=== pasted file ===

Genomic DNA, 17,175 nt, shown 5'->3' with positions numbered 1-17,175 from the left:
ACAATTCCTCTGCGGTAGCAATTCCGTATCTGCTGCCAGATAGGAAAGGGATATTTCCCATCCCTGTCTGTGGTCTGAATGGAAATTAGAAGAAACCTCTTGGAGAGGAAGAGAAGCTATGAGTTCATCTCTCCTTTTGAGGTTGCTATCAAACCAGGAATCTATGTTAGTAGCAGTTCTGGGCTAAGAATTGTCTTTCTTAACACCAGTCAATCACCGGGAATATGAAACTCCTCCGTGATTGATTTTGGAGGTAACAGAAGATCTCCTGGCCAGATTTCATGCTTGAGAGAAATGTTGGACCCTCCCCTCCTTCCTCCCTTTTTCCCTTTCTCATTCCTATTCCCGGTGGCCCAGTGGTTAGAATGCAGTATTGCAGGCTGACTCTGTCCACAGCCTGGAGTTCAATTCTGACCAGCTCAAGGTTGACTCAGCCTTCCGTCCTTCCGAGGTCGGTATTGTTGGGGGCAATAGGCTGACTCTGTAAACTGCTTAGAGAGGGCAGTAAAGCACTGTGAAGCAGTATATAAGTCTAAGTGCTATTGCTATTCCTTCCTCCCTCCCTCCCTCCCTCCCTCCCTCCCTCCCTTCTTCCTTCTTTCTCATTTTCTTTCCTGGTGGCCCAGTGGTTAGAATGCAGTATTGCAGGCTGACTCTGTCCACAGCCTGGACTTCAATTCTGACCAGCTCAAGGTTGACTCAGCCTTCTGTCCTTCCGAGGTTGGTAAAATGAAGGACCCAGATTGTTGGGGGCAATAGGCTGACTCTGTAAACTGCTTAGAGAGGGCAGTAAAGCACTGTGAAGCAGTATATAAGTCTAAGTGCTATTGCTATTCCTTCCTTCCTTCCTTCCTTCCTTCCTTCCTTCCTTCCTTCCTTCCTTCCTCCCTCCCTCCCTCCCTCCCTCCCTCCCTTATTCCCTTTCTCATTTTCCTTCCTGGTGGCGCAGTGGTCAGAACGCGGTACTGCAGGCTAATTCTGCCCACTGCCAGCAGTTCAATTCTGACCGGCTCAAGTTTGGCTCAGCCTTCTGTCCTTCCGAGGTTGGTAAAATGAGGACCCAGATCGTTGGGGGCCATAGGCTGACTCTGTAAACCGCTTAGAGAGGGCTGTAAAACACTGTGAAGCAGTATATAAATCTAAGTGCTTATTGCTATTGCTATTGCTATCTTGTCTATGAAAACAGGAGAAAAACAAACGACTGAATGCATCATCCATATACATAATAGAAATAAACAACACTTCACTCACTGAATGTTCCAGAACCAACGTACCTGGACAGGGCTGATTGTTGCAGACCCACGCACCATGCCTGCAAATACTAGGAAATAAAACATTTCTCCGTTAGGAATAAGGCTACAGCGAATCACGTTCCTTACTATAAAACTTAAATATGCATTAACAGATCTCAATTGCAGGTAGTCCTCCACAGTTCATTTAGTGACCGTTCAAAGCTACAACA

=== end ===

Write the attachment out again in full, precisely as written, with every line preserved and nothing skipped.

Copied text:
Genomic DNA, 17,175 nt, shown 5'->3' with positions numbered 1-17,175 from the left:
ACAATTCCTCTGCGGTAGCAATTCCGTATCTGCTGCCAGATAGGAAAGGGATATTTCCCATCCCTGTCTGTGGTCTGAATGGAAATTAGAAGAAACCTCTTGGAGAGGAAGAGAAGCTATGAGTTCATCTCTCCTTTTGAGGTTGCTATCAAACCAGGAATCTATGTTAGTAGCAGTTCTGGGCTAAGAATTGTCTTTCTTAACACCAGTCAATCACCGGGAATATGAAACTCCTCCGTGATTGATTTTGGAGGTAACAGAAGATCTCCTGGCCAGATTTCATGCTTGAGAGAAATGTTGGACCCTCCCCTCCTTCCTCCCTTTTTCCCTTTCTCATTCCTATTCCCGGTGGCCCAGTGGTTAGAATGCAGTATTGCAGGCTGACTCTGTCCACAGCCTGGAGTTCAATTCTGACCAGCTCAAGGTTGACTCAGCCTTCCGTCCTTCCGAGGTCGGTATTGTTGGGGGCAATAGGCTGACTCTGTAAACTGCTTAGAGAGGGCAGTAAAGCACTGTGAAGCAGTATATAAGTCTAAGTGCTATTGCTATTCCTTCCTCCCTCCCTCCCTCCCTCCCTCCCTCCCTCCCTTCTTCCTTCTTTCTCATTTTCTTTCCTGGTGGCCCAGTGGTTAGAATGCAGTATTGCAGGCTGACTCTGTCCACAGCCTGGACTTCAATTCTGACCAGCTCAAGGTTGACTCAGCCTTCTGTCCTTCCGAGGTTGGTAAAATGAAGGACCCAGATTGTTGGGGGCAATAGGCTGACTCTGTAAACTGCTTAGAGAGGGCAGTAAAGCACTGTGAAGCAGTATATAAGTCTAAGTGCTATTGCTATTCCTTCCTTCCTTCCTTCCTTCCTTCCTTCCTTCCTTCCTTCCTTCCTTCCTCCCTCCCTCCCTCCCTCCCTCCCTCCCTTATTCCCTTTCTCATTTTCCTTCCTGGTGGCGCAGTGGTCAGAACGCGGTACTGCAGGCTAATTCTGCCCACTGCCAGCAGTTCAATTCTGACCGGCTCAAGTTTGGCTCAGCCTTCTGTCCTTCCGAGGTTGGTAAAATGAGGACCCAGATCGTTGGGGGCCATAGGCTGACTCTGTAAACCGCTTAGAGAGGGCTGTAAAACACTGTGAAGCAGTATATAAATCTAAGTGCTTATTGCTATTGCTATTGCTATCTTGTCTATGAAAACAGGAGAAAAACAAACGACTGAATGCATCATCCATATACATAATAGAAATAAACAACACTTCACTCACTGAATGTTCCAGAACCAACGTACCTGGACAGGGCTGATTGTTGCAGACCCACGCACCATGCCTGCAAATACTAGGAAATAAAACATTTCTCCGTTAGGAATAAGGCTACAGCGAATCACGTTCCTTACTATAAAACTTAAATATGCATTAACAGATCTCAATTGCAGGTAGTCCTCCACAGTTCATTTAGTGACCGTTCAAAGCTACAACA